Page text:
Field Marshal: The Life and Death of Erwin Rommel
Erwin Rommel was a complex man: a born leader, brilliant soldier, a devoted husband and proud father; intelligent, instinctive, brave, compassionate, vain, egotistical, and arrogant. In France in 1940, then for two years in North Africa, then finally back in France again, at Normandy in 1944, he proved himself a master of armored warfare, running rings around a succession of Allied generals who never got his measure and could only resort to overwhelming numbers to bring about his defeat. And yet for all his military genius, Rommel was also naive, a man who could admire Adolf Hitler at the same time that he despised the Nazis, dazzled by a Führer whose successes blinded him to the true nature of the Third Reich. Above all, he was the quintessential German patriot, who ultimately would refuse to abandon his moral compass, so that on one pivotal day in June 1944 he came to understand that he had mistakenly served an evil man and evil cause. He would still fight for Germany even as he abandoned his oath of allegiance to the Führer, when he came to realize that Hitler had morphed into nothing more than an agent of death and destruction. In the end Erwin Rommel was forced to die by his own hand, not because, as some would claim, he had dabbled in a tyrannicidal conspiracy, but because he had committed a far greater crime he dared to tell Adolf Hitler the truth. In Field Marshal historian Daniel Allen Butler not only describes the swirling, innovative campaigns in which Rommel won his military reputation, but assesses the temper of the man who finally fought only for his country, and no dark depths beyond.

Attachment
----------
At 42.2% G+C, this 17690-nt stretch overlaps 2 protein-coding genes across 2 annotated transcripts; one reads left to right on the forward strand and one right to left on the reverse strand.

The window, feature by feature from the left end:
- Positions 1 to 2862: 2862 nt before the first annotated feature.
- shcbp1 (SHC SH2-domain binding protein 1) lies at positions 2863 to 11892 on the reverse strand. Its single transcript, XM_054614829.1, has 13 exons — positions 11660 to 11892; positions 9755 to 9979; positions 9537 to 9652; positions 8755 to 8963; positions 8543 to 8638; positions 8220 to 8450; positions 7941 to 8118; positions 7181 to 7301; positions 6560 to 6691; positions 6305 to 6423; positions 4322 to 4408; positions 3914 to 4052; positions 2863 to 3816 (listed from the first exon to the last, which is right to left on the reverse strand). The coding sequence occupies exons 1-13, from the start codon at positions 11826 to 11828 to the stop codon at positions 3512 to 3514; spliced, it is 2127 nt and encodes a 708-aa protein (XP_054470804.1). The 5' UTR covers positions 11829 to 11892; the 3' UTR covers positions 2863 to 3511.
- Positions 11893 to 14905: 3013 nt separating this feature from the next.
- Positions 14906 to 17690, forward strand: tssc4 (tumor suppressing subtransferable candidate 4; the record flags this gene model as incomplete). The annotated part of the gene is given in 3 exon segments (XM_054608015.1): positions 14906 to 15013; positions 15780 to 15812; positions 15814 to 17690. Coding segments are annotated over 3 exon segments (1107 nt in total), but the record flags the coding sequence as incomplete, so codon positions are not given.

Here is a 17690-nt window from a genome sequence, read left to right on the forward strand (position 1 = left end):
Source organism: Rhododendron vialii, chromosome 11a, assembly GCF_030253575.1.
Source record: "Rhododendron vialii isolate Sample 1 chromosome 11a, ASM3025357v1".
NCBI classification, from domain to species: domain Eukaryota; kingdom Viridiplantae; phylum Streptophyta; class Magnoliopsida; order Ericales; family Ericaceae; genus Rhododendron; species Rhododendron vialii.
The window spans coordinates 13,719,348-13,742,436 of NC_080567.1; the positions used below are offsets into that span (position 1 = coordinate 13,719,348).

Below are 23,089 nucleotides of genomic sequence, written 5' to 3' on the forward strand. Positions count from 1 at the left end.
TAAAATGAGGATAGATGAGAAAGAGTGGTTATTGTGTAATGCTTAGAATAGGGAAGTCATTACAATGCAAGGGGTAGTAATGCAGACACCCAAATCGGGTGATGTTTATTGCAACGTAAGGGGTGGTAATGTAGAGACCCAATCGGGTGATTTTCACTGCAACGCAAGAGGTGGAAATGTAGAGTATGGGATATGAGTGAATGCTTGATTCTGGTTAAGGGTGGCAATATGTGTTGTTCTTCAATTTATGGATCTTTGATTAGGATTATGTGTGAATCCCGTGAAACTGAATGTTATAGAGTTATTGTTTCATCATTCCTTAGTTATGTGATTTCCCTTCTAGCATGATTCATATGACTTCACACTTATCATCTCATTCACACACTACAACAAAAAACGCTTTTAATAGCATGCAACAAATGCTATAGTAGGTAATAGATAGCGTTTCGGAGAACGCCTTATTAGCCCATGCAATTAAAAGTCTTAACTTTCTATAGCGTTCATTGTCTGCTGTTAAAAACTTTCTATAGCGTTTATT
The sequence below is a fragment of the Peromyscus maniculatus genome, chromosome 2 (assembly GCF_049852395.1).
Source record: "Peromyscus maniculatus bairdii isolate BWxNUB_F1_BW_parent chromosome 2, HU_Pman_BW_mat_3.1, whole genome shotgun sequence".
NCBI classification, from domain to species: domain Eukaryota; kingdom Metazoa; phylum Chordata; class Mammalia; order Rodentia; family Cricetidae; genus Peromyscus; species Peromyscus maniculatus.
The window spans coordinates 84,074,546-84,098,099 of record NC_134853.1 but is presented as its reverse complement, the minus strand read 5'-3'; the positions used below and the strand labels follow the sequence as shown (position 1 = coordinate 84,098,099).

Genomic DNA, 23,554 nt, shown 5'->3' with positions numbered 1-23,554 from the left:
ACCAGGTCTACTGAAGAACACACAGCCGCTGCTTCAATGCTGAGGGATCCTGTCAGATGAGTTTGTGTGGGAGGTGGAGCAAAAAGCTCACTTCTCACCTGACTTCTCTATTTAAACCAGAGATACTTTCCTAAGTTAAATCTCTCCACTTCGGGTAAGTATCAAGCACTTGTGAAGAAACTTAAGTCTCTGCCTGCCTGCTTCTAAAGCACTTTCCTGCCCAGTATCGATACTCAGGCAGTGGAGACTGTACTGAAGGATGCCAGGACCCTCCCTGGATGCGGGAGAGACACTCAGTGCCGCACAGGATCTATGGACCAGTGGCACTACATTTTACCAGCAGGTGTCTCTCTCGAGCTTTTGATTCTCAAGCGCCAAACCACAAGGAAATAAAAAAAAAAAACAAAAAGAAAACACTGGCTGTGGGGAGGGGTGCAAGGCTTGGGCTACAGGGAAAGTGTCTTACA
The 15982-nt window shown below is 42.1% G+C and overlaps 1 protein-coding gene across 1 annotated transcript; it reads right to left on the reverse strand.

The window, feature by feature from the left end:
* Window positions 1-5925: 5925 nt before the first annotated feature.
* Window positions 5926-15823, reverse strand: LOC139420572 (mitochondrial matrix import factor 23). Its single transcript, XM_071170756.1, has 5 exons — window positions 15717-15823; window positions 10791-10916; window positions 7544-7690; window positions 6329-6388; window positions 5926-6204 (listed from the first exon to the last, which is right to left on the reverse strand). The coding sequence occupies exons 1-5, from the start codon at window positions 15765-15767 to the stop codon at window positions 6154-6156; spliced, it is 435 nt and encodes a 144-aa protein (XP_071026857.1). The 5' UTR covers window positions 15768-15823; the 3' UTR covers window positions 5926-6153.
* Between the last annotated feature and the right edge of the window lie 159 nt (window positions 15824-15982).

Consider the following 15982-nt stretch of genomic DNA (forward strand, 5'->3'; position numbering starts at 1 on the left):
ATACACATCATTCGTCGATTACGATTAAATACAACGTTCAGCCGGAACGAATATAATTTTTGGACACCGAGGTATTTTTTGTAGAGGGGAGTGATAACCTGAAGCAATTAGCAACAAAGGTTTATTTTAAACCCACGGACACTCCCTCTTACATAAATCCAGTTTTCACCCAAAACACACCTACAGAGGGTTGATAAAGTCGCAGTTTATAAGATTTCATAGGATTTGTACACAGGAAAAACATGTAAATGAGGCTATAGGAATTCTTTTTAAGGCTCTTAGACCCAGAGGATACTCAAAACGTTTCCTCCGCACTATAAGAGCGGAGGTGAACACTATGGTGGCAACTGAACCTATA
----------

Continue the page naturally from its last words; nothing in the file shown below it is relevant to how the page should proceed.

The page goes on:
What people are saying - Write a review
We haven't found any reviews in the usual places.
Eleven El Alamein
Twelve African Perigee
Thirteen The Atlantic Wall
Fourteen Invasion and Conspiracy
Fifteen The Death of a Field Marshal
EPILOGUE The Legend of the Desert Fox
Other editions - View all
21st Panzer 7th Armoured 7th Panzer 7th Panzer Division Adolf Hitler advance Afrika Korps Agheila Air Force Alamein Allies antitank guns Army Group Army’s arrived artillery attack Auchinleck Australian Axis battalion battle began Berlin Brigade British armor captured Cavallero coast combat Corps Cyrenaica Dearest Lu defensive desert Eighth Army El Agheila enemy enemy’s Erwin Rommel Field Marshal fighting fire flank France French front Führer Gazala German and Italian German Army Germany’s Halfaya Pass Ibid invasion Italy June Kesselring knew Leutnant Libya Longarone Lucie Luftwaffe Manfred Mareth Line mel’s Mersa el Brega miles military months move Mussolini Nazi never Normandy North Africa November numbers offensive once operations Panzer Division Panzerarmee Afrika position Regiment Reichswehr retreat ridge Romanians Rommel Papers Rundstedt Sidi situation soldiers Speidel staff strategic Streich strength supply tactical tanks Tobruk Tripoli troops Tunisia units Wavell Wehrmacht Western Desert Force